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March 20, 2006
Why, He's Almost As Popular As Saddam Hussein!

Earlier I noted the elections in Belarus and the unrest that accompanied the campaign as the "last dictator in Europe", Aleksander Lukashenko, appeared to have the election sewn up in every possible manner. The ruling regime had threatened death to the protestors in a move that appeared to signal desperation on the part of the Lukashenko government, and I predicted that a popular uprising would take over Belarus within months. That prediction appears to be closer to reality as a wave of protest has built after a ridiculous election resulted in 88% of all votes going to Lukashenko:

An expected landslide for President Aleksandr G. Lukashenko drew several thousand Belarussians into the streets on Sunday, as protesters ignored swirling snow and official threats of arrest to denounce the election as a clumsily orchestrated sham.

With 32 percent of ballots counted shortly before midnight on Sunday, Mr. Lukashenko, a former collective farm boss who has been in office 12 years, had won 88 percent of the total, said the secretary of the central election commission, Nikolai I. Lozovik. That figure exceeded even the state's own surveys of voters leaving the polls and hardened assertions by Mr. Lukashenko's opponents that the results were fraudulent.

"They say we want a revolution," the leading opposition candidate, Aleksandr Milinkevich, told thousands of protesters who gathered peacefully in October Square, the central square in Minsk, as the polls closed at 8 p.m. "No. We want only free and fair elections. What happened here was a farce. We do not recognize this election."

According to the announced results, Mr. Milinkevich distantly trailed in second place, with 4 percent — far below the level American-financed polls had recently indicated he could receive. [With most of the ballots counted later Monday morning, The Associated Press reported, Mr. Lukashenko had 82.6 percent and Mr. Milinkevich had 6 percent.]

Lukashenko made the same mistake as Viktor Yanukovich in Ukraine -- he staged a phony election instead of just passing laws which kept him in power. Elections give hope to the electorate that their efforts can bring real change to government. When those elections reveal themselves to be utter frauds, as this laughable result clearly shows, the people that participated in that hoax get disillusioned -- and that disillusionment breeds embarrassment and anger. When enough people feel embarrassed and angered over getting duped, they band together to take action.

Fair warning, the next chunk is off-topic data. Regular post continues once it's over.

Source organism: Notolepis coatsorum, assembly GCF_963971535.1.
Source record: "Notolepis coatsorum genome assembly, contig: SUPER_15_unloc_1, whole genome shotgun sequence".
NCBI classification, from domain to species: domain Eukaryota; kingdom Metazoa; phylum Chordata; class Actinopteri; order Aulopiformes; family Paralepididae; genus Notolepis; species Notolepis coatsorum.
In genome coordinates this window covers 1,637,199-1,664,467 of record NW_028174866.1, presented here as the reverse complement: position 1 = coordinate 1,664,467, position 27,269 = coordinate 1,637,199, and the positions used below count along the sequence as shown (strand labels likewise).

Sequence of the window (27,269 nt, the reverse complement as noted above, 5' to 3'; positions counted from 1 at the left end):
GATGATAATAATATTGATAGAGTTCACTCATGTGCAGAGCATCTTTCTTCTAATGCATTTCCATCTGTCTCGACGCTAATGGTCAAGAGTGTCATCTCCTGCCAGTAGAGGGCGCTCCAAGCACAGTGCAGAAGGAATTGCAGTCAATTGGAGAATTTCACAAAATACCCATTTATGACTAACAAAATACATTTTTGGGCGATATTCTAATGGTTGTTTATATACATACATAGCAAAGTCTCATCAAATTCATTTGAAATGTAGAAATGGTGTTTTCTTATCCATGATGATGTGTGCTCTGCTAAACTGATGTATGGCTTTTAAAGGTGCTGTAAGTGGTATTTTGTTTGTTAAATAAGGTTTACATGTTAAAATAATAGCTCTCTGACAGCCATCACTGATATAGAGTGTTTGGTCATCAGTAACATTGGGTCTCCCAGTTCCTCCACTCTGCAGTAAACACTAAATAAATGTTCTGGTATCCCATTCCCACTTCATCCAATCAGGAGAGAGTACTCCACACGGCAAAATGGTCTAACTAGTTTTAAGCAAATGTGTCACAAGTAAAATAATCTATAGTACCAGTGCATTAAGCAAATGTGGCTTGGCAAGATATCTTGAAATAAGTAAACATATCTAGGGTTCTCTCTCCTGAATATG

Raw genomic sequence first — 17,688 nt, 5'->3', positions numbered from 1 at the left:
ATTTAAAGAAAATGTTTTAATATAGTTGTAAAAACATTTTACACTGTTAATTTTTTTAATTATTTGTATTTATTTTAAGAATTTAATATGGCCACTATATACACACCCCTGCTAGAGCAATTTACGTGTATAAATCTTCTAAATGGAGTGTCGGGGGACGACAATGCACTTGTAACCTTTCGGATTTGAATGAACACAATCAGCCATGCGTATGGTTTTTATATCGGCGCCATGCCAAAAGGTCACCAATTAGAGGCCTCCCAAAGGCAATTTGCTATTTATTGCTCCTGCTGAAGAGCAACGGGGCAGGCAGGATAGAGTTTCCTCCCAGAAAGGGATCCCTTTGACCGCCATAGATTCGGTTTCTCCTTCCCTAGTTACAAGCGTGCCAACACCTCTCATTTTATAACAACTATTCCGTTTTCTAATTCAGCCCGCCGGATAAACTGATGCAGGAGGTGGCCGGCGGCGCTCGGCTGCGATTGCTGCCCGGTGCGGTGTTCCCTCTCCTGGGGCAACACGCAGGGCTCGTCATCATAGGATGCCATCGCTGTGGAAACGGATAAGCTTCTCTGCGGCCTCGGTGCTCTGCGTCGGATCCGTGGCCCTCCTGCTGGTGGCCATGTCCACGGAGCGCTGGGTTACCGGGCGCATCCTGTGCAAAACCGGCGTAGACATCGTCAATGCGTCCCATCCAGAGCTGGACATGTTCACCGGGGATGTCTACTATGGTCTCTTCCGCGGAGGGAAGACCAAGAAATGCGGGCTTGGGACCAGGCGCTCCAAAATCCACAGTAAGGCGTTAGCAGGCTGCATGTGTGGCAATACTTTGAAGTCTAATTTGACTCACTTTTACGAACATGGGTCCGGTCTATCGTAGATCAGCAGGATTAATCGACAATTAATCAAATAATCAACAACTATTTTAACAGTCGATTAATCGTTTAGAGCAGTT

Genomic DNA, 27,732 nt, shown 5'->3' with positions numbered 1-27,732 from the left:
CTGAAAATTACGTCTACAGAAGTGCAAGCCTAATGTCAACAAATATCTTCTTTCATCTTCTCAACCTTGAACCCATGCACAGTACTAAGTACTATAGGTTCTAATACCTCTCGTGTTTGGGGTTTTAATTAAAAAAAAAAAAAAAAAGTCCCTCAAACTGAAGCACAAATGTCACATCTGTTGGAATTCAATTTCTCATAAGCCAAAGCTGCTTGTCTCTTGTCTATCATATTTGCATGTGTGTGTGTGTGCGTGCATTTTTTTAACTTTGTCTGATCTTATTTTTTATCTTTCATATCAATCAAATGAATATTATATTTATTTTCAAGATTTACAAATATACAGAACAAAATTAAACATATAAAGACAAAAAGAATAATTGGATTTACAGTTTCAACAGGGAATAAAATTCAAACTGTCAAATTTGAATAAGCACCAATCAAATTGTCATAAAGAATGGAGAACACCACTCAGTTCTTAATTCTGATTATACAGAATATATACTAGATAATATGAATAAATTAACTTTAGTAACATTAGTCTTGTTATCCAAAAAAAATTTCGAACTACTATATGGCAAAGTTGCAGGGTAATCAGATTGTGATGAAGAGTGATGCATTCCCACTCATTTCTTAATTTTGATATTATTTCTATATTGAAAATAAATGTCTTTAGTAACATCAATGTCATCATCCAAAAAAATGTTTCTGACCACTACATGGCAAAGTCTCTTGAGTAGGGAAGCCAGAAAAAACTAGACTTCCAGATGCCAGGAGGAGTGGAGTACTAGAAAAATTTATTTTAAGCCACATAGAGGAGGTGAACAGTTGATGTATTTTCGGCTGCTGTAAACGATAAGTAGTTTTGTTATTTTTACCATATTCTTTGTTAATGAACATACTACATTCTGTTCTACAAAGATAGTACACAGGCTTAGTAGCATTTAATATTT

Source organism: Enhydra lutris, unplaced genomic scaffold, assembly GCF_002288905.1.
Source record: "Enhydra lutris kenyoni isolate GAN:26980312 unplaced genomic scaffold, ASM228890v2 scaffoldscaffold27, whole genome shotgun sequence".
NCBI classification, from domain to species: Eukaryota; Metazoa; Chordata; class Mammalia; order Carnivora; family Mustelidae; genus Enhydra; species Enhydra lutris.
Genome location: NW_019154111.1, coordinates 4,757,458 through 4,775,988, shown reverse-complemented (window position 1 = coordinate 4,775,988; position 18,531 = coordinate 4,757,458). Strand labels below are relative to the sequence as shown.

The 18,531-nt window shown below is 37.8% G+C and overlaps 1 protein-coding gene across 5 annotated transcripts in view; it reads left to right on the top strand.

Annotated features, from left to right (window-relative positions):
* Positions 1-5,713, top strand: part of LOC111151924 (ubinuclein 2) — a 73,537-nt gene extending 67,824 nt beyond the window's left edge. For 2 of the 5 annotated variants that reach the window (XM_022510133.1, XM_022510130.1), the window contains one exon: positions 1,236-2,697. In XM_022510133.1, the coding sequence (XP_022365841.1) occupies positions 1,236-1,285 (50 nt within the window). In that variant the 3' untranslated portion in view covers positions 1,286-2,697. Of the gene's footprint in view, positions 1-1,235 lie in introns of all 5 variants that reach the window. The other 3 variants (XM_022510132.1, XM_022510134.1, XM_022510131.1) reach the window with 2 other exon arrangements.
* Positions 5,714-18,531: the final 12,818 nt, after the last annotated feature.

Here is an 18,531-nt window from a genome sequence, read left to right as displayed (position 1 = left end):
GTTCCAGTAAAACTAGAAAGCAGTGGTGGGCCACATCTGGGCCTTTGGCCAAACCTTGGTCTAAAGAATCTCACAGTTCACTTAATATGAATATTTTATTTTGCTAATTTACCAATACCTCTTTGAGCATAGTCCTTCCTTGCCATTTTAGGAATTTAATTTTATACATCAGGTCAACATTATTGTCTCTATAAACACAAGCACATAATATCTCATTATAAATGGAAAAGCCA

It was precisely that engine that forced Yanukovich to restage the national elections that had denied Viktor Yuschenko a fair shot at the presidency, and eventually toppled the clan rule that had held power in the former Soviet republic since the collapse of Communism in Russia. Yanukovich and his patron, Leonid Kuchma, found out too late that elections inspire people, and if they get thwarted, that inspiration does not disappear.

Perhaps Lukashenko will avoid the soft coup d'etat that other people-power democratic revolutions have created, but if so, he may well regret it. After issuing death threats last week for protestors, the Belorussians have discovered in yesterday's protests that Lukashenko simply doesn't have that kind of power. If the unrest continues to build, he may wind up fleeing Belarus to save his own life, a fate that Yanukovich avoided by relenting to demands for a truly free election -- and remaining a part of the political scene in Kyiv.

Publius Pundit has much more on this developing situation.

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Posted by Ed Morrissey at March 20, 2006 6:08 AM

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